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Palazzo Brera

Coordinates: 45°28′20″N 9°11′17″E / 45.47222°N 9.18806°E / 45.47222; 9.18806
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Palazzo Brera
Entrance to the palace
Alternative namesPalazzo di Brera
General information
Addressvia Brera 28
Town or cityMilan
Coordinates45°28′20″N 9°11′17″E / 45.47222°N 9.18806°E / 45.47222; 9.18806
Construction startedcirca 1615
Design and construction
Architect(s)Francesco Maria Richini
Other designers

Palazzo Brera or Palazzo di Brera is a monumental palace in Milan, in Lombardy in northern Italy. It was a Jesuit college for two hundred years. It now houses several cultural institutions including the Accademia di Brera, the art academy of the city, and its gallery, the Pinacoteca di Brera; the Orto Botanico di Brera, a botanical garden; an observatory, the Osservatorio Astronomico di Brera; the Istituto Lombardo Accademia di Scienze e Lettere, a learned society; and an important library, the Biblioteca di Brera.


The courtyard, with a bronze copy of Antonio Canova's statue of Napoleon as Mars the Peacemaker

The origins of the palace lie in a monastery built on the lands of Guercio da Baggio, who may have been consul between 1150 and 1188. Shortly before 1178 it passed into the hands of the Humiliati.[1] The church of Santa Maria in Brera (demolished in the 19th century) was built between 1180 and 1229;[2]: 251  a Gothic marble portal was added by the Pisan sculptor Giovanni di Balduccio between 1346 and 1348,[3]: 7  and there were frescoes by Giovanni da Milano, Vincenzo Foppa and Bernardino Luini.[2]: 251 

After the suppression of the Humiliati by Pius V on 7 February 1571, the monastery became – at the request of Carlo Borromeo and with the approval of Gregory XIII – a Jesuit college.[1] This grew to some 3000 students, and more space was needed. Between 1573 and 1590 Martino Bassi was engaged to design a new building on the lines of the Collegio Borromeo in Pavia.[3]: 8  The present palace was built to designs of Francesco Maria Richini from about 1615.[2]: 251  Work began in 1627, but was interrupted by the plague outbreak of 1630, and was resumed only in 1651; after Richini died in 1658, it was continued by his son Gian Domenico.[3]: 8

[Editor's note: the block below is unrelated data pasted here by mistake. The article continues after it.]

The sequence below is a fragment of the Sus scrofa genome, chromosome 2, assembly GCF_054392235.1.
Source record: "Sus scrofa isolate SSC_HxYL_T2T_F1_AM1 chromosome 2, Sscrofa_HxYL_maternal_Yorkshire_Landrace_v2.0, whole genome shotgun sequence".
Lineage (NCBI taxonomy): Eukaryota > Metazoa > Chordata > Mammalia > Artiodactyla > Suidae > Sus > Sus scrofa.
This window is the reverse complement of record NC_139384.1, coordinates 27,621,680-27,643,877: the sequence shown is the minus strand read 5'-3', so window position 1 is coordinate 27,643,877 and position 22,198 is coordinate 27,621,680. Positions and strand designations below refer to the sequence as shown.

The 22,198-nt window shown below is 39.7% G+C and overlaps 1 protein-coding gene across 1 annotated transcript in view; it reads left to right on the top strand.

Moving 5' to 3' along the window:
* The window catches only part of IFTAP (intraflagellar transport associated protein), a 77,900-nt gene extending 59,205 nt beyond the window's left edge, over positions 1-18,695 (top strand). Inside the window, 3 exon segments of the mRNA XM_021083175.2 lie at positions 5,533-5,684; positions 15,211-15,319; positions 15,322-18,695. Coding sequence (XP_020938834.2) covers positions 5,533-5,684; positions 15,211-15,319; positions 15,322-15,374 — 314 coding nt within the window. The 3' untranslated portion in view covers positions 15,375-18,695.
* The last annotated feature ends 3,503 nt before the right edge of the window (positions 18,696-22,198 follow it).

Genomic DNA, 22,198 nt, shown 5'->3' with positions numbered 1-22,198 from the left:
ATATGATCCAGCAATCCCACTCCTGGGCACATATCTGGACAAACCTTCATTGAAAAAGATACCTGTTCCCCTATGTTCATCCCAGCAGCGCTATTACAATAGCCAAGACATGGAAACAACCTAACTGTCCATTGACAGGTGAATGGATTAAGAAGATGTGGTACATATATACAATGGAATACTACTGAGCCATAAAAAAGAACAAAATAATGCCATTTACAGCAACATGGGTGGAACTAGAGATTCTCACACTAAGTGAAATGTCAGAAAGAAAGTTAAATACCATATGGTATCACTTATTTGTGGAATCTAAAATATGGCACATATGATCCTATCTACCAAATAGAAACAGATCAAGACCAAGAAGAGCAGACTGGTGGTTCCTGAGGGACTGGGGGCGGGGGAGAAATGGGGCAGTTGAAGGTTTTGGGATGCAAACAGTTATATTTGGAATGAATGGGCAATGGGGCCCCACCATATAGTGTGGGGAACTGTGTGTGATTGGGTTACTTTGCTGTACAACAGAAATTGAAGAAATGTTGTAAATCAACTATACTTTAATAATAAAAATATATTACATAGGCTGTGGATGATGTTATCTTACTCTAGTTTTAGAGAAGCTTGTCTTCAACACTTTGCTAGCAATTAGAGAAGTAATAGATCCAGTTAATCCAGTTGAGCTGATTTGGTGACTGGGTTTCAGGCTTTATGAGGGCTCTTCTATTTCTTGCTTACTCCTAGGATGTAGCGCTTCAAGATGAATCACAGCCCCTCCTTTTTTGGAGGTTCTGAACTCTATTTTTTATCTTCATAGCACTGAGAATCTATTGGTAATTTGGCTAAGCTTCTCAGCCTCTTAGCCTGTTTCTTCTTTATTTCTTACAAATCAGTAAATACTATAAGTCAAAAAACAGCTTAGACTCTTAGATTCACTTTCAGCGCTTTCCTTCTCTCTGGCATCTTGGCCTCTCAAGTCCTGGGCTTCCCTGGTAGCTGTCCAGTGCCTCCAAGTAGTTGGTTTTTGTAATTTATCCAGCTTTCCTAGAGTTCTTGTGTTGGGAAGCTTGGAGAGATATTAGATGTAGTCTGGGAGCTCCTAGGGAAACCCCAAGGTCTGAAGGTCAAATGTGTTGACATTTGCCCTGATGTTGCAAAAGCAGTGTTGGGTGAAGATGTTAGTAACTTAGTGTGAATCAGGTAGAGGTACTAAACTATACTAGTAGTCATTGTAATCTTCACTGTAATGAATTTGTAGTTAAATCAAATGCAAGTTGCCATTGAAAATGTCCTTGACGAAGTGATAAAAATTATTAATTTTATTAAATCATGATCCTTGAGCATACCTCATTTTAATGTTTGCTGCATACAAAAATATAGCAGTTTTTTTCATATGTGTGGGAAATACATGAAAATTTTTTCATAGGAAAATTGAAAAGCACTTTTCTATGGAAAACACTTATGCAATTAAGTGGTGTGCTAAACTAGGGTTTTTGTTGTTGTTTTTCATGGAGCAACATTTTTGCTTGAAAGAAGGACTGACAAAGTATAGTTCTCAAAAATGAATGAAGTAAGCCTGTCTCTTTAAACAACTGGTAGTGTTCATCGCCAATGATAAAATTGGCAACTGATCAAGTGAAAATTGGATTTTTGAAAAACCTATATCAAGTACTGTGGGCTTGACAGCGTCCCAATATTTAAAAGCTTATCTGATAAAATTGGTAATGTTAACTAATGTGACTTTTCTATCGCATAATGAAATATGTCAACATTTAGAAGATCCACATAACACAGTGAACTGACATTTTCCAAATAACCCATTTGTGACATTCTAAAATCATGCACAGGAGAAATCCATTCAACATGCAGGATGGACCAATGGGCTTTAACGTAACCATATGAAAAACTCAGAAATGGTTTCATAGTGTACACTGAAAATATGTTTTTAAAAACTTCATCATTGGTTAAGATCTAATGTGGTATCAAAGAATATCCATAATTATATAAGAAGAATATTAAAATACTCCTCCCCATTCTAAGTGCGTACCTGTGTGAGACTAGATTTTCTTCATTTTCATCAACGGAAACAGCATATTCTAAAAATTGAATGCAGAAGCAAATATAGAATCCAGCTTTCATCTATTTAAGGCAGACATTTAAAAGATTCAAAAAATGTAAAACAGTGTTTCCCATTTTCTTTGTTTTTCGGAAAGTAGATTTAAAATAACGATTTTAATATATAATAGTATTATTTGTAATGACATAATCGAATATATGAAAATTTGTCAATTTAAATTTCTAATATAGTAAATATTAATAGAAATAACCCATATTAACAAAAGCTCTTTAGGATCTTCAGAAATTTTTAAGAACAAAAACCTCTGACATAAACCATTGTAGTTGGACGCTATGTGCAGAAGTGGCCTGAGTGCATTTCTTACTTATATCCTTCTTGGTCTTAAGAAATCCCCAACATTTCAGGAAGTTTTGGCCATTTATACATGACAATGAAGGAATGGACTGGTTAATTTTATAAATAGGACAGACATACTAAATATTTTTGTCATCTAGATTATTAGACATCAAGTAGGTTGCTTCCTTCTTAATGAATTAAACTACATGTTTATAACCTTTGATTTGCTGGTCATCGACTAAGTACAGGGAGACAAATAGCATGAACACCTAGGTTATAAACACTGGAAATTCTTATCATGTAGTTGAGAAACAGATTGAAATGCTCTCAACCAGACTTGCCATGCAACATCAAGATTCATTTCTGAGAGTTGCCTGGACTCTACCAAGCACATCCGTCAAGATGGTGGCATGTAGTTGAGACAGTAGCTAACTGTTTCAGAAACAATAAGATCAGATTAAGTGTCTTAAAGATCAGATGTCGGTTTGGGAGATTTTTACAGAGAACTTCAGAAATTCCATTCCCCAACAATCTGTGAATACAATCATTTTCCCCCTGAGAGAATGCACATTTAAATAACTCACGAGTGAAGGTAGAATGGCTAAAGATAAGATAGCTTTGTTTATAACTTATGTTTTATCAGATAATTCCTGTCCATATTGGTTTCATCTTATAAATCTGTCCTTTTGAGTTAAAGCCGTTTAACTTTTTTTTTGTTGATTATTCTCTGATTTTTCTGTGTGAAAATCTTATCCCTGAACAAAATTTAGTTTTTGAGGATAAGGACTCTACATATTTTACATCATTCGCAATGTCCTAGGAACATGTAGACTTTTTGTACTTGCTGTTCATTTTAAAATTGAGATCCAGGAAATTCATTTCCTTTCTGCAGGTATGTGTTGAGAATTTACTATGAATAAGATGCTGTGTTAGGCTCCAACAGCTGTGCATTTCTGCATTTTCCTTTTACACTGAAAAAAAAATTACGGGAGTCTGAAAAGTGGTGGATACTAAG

Following the suppression of the Jesuits by Clement XIV on 21 July 1773, the palace passed to the then rulers of northern Italy, the Austrian Habsburg dynasty.[1] In 1780 Giuseppe Piermarini completed the inner courtyard and built the imposing entrance from via Brera.[2]: 252 

The church of Santa Maria in Brera was deconsecrated in 1806.[4] After the Napoleonic suppression of the convents in the early 19th century, the façade was torn down, and the nave of the church was divided horizontally; the upper floor became the Napoleonic rooms of the art gallery of the Accademia, and the lower floor housed the sculptures of the museum of antiquities.[2]: 252 

In 1859 a bronze copy of Antonio Canova's statue of Napoleon as Mars the Peacemaker, cast in Rome in 1811 by Francesco Righetti and his son Luigi,[5]: 266 [6]: 200  was placed at the centre of the courtyard of the palace.[2]: 252 

Institutions in the palace[edit]

From 1773 the palace became home to a number of cultural, scientific and artistic institutions. The Osservatorio Astronomico di Brera was founded nine years earlier, in 1764, by the Jesuit Ruggero Boscovich.[7] Maria Theresa of Austria established the Regia Biblioteca Braidense in 1773, expanded the existing Jesuit herb garden into the Orto Botanico di Brera from 1774, and founded the Reale Accademia di Belle Arti in 1776.[1] The palace also housed the Scuole Palatine for philosophy and law, the Gymnasium, laboratories for physics and chemistry, and the Società Patriottica, an agricultural society.[2]: 249 

The picture gallery of the accademia, now the Pinacoteca di Brera, was started in 1806, in Napoleonic times.[2]: 249  In 1810 a learned society, the Istituto Reale di Scienze, Lettere ed Arti, founded by Napoleon in Bologna in 1797 as the Istituto Nazionale della Repubblica Cisalpina, was moved to Palazzo Brera; it is now the Istituto Lombardo Accademia di Scienze e Lettere.[8]

See also[edit]


  1. ^ a b c d Giuseppe Schio (1930). Brera (in Italian). Enciclopedia Italiana. Roma: Istituto dell’Enciclopedia Italiana. Accessed 17 July 2015.
  2. ^ a b c d e f g h Giovanna Cassese (2013). Accademie: Patrimoni di Belle Arti (in Italian). Rome: Gangemi Editore. ISBN 9788849276718.
  3. ^ a b c Maria Grazia Balzarini, Robert Ribaudo (2009). SIRBeC scheda ARL - LMD80-00089: Palazzo di Brera Milano (MI) (in Italian). Sistema Informativo dei Beni Culturali della Regione Lombardia. Accessed 4 August 2015.
  4. ^ Robert Ribaudo (2009). Palazzo di Brera, Milano (MI) (in Italian). Lombardia Beni Culturali; Regione Lombarda. Accessed 4 August 2015.
  5. ^ Maria Giulia Marziliano (ed.) (2003). Architettura e urbanistica in età neoclassica: Giovanni Antonio Antolini (1753–1841): atti del I. convegno di studi antoliniani (nel secondo centenario del progetto per il Foro Bonaparte, Bologna, 25 settembre 2000 – Faenza, 26 settembre 2000) (in Italian). Faenza: Gruppo editoriale Faenza editrice. ISBN 9788881380435.
  6. ^ Rossella Leone (ed.) (2002). Il Museo di Roma racconta la città (exhibition catalogue, in Italian). Rome: Gangemi. ISBN 9788849202748.
  7. ^ Mario Carpino (2010). Breve storia dell'Osservatorio Astronomico di Brera attraverso i suoi strumenti (in Italian). Osservatorio Astronomico di Brera. Accessed 17 July 2015.
  8. ^ Storia dell'Istituto (in Italian). Istituto Lombardo Accademia di Scienze e Lettere. Accessed 17 July 2015.